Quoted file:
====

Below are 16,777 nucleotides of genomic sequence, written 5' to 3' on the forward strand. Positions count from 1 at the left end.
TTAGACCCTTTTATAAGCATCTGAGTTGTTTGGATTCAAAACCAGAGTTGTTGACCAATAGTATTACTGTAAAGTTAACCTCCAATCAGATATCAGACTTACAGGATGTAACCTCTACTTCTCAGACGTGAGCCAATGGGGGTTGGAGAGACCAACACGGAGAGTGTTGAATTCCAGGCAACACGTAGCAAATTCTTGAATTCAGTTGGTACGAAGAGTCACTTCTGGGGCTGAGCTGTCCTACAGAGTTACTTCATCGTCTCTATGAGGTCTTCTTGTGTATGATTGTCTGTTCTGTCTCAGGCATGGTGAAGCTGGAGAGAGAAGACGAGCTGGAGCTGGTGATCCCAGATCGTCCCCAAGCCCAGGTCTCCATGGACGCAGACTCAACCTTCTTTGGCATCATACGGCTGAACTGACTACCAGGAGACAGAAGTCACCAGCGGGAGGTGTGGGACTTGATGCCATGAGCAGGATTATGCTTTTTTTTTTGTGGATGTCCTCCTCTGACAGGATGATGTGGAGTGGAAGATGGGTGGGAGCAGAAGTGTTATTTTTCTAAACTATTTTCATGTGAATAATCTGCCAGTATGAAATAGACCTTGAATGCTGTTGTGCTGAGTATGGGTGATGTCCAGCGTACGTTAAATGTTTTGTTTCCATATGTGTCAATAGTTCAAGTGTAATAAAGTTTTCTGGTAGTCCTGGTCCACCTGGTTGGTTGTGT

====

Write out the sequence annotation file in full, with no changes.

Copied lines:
Below are 16,777 nucleotides of genomic sequence, written 5' to 3' on the forward strand. Positions count from 1 at the left end.
TTAGACCCTTTTATAAGCATCTGAGTTGTTTGGATTCAAAACCAGAGTTGTTGACCAATAGTATTACTGTAAAGTTAACCTCCAATCAGATATCAGACTTACAGGATGTAACCTCTACTTCTCAGACGTGAGCCAATGGGGGTTGGAGAGACCAACACGGAGAGTGTTGAATTCCAGGCAACACGTAGCAAATTCTTGAATTCAGTTGGTACGAAGAGTCACTTCTGGGGCTGAGCTGTCCTACAGAGTTACTTCATCGTCTCTATGAGGTCTTCTTGTGTATGATTGTCTGTTCTGTCTCAGGCATGGTGAAGCTGGAGAGAGAAGACGAGCTGGAGCTGGTGATCCCAGATCGTCCCCAAGCCCAGGTCTCCATGGACGCAGACTCAACCTTCTTTGGCATCATACGGCTGAACTGACTACCAGGAGACAGAAGTCACCAGCGGGAGGTGTGGGACTTGATGCCATGAGCAGGATTATGCTTTTTTTTTTGTGGATGTCCTCCTCTGACAGGATGATGTGGAGTGGAAGATGGGTGGGAGCAGAAGTGTTATTTTTCTAAACTATTTTCATGTGAATAATCTGCCAGTATGAAATAGACCTTGAATGCTGTTGTGCTGAGTATGGGTGATGTCCAGCGTACGTTAAATGTTTTGTTTCCATATGTGTCAATAGTTCAAGTGTAATAAAGTTTTCTGGTAGTCCTGGTCCACCTGGTTGGTTGTGT